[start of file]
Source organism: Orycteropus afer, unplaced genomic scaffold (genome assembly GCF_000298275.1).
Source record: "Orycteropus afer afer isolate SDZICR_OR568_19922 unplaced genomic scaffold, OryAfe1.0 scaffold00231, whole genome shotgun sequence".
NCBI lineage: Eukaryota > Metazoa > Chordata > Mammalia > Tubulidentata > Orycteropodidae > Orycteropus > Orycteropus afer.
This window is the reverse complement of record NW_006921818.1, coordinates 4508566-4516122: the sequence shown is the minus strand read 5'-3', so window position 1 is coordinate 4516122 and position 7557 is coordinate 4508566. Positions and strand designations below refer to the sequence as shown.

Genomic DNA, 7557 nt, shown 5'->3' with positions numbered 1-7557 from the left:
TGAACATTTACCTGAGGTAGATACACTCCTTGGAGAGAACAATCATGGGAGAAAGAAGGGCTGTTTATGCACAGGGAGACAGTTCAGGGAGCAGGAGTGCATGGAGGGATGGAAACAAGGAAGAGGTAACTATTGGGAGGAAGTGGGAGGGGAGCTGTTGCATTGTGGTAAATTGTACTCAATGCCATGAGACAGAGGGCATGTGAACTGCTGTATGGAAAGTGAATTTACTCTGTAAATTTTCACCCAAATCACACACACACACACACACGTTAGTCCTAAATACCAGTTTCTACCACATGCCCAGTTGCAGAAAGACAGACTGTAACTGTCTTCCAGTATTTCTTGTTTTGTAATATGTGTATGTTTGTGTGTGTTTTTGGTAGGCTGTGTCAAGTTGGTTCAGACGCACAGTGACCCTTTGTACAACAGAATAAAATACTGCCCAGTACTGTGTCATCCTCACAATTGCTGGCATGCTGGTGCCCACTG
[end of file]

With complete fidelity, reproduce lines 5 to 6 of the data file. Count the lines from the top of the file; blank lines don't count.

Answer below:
Genomic DNA, 7557 nt, shown 5'->3' with positions numbered 1-7557 from the left:
TGAACATTTACCTGAGGTAGATACACTCCTTGGAGAGAACAATCATGGGAGAAAGAAGGGCTGTTTATGCACAGGGAGACAGTTCAGGGAGCAGGAGTGCATGGAGGGATGGAAACAAGGAAGAGGTAACTATTGGGAGGAAGTGGGAGGGGAGCTGTTGCATTGTGGTAAATTGTACTCAATGCCATGAGACAGAGGGCATGTGAACTGCTGTATGGAAAGTGAATTTACTCTGTAAATTTTCACCCAAATCACACACACACACACACACGTTAGTCCTAAATACCAGTTTCTACCACATGCCCAGTTGCAGAAAGACAGACTGTAACTGTCTTCCAGTATTTCTTGTTTTGTAATATGTGTATGTTTGTGTGTGTTTTTGGTAGGCTGTGTCAAGTTGGTTCAGACGCACAGTGACCCTTTGTACAACAGAATAAAATACTGCCCAGTACTGTGTCATCCTCACAATTGCTGGCATGCTGGTGCCCACTG